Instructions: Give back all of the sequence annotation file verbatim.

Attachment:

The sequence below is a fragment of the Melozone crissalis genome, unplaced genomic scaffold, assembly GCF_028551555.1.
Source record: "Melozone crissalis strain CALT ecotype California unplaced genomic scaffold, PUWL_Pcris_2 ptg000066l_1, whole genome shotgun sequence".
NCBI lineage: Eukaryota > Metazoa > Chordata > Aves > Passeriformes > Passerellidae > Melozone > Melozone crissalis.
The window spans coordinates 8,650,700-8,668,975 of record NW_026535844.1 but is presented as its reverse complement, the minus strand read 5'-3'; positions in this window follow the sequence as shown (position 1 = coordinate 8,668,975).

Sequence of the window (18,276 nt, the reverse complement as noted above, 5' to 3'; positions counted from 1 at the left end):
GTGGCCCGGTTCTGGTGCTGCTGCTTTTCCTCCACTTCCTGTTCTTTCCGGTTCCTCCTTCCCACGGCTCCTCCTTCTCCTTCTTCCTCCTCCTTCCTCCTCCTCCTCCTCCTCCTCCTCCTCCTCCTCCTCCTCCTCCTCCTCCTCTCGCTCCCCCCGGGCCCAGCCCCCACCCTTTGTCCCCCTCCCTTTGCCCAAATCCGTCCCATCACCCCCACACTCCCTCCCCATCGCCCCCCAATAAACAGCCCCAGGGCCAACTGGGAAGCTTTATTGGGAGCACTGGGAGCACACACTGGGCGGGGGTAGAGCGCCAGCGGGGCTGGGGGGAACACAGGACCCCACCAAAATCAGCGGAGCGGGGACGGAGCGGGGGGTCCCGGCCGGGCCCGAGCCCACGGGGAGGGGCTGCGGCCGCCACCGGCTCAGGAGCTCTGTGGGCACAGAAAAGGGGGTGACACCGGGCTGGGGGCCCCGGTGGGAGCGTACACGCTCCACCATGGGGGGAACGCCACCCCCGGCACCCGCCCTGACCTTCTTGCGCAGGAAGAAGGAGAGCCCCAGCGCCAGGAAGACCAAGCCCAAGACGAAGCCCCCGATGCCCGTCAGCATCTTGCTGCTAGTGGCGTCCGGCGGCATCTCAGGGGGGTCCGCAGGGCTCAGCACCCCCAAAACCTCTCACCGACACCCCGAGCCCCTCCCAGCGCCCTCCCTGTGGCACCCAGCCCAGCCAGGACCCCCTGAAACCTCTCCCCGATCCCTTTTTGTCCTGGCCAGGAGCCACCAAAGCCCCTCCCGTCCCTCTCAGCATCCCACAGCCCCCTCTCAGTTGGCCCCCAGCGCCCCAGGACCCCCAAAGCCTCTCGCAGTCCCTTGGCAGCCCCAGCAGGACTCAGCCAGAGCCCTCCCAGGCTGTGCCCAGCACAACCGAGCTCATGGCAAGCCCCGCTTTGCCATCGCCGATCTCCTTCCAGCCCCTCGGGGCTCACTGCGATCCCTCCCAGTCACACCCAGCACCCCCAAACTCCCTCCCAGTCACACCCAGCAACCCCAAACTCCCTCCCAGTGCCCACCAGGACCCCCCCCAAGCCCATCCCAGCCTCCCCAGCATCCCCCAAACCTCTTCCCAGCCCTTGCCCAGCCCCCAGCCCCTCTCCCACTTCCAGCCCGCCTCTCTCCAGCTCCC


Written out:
The sequence below is a fragment of the Melozone crissalis genome, unplaced genomic scaffold, assembly GCF_028551555.1.
Source record: "Melozone crissalis strain CALT ecotype California unplaced genomic scaffold, PUWL_Pcris_2 ptg000066l_1, whole genome shotgun sequence".
NCBI lineage: Eukaryota > Metazoa > Chordata > Aves > Passeriformes > Passerellidae > Melozone > Melozone crissalis.
The window spans coordinates 8,650,700-8,668,975 of record NW_026535844.1 but is presented as its reverse complement, the minus strand read 5'-3'; positions in this window follow the sequence as shown (position 1 = coordinate 8,668,975).

Sequence of the window (18,276 nt, the reverse complement as noted above, 5' to 3'; positions counted from 1 at the left end):
GTGGCCCGGTTCTGGTGCTGCTGCTTTTCCTCCACTTCCTGTTCTTTCCGGTTCCTCCTTCCCACGGCTCCTCCTTCTCCTTCTTCCTCCTCCTTCCTCCTCCTCCTCCTCCTCCTCCTCCTCCTCCTCCTCCTCCTCCTCCTCCTCTCGCTCCCCCCGGGCCCAGCCCCCACCCTTTGTCCCCCTCCCTTTGCCCAAATCCGTCCCATCACCCCCACACTCCCTCCCCATCGCCCCCCAATAAACAGCCCCAGGGCCAACTGGGAAGCTTTATTGGGAGCACTGGGAGCACACACTGGGCGGGGGTAGAGCGCCAGCGGGGCTGGGGGGAACACAGGACCCCACCAAAATCAGCGGAGCGGGGACGGAGCGGGGGGTCCCGGCCGGGCCCGAGCCCACGGGGAGGGGCTGCGGCCGCCACCGGCTCAGGAGCTCTGTGGGCACAGAAAAGGGGGTGACACCGGGCTGGGGGCCCCGGTGGGAGCGTACACGCTCCACCATGGGGGGAACGCCACCCCCGGCACCCGCCCTGACCTTCTTGCGCAGGAAGAAGGAGAGCCCCAGCGCCAGGAAGACCAAGCCCAAGACGAAGCCCCCGATGCCCGTCAGCATCTTGCTGCTAGTGGCGTCCGGCGGCATCTCAGGGGGGTCCGCAGGGCTCAGCACCCCCAAAACCTCTCACCGACACCCCGAGCCCCTCCCAGCGCCCTCCCTGTGGCACCCAGCCCAGCCAGGACCCCCTGAAACCTCTCCCCGATCCCTTTTTGTCCTGGCCAGGAGCCACCAAAGCCCCTCCCGTCCCTCTCAGCATCCCACAGCCCCCTCTCAGTTGGCCCCCAGCGCCCCAGGACCCCCAAAGCCTCTCGCAGTCCCTTGGCAGCCCCAGCAGGACTCAGCCAGAGCCCTCCCAGGCTGTGCCCAGCACAACCGAGCTCATGGCAAGCCCCGCTTTGCCATCGCCGATCTCCTTCCAGCCCCTCGGGGCTCACTGCGATCCCTCCCAGTCACACCCAGCACCCCCAAACTCCCTCCCAGTCACACCCAGCAACCCCAAACTCCCTCCCAGTGCCCACCAGGACCCCCCCCAAGCCCATCCCAGCCTCCCCAGCATCCCCCAAACCTCTTCCCAGCCCTTGCCCAGCCCCCAGCCCCTCTCCCACTTCCAGCCCGCCTCTCTCCAGCTCCC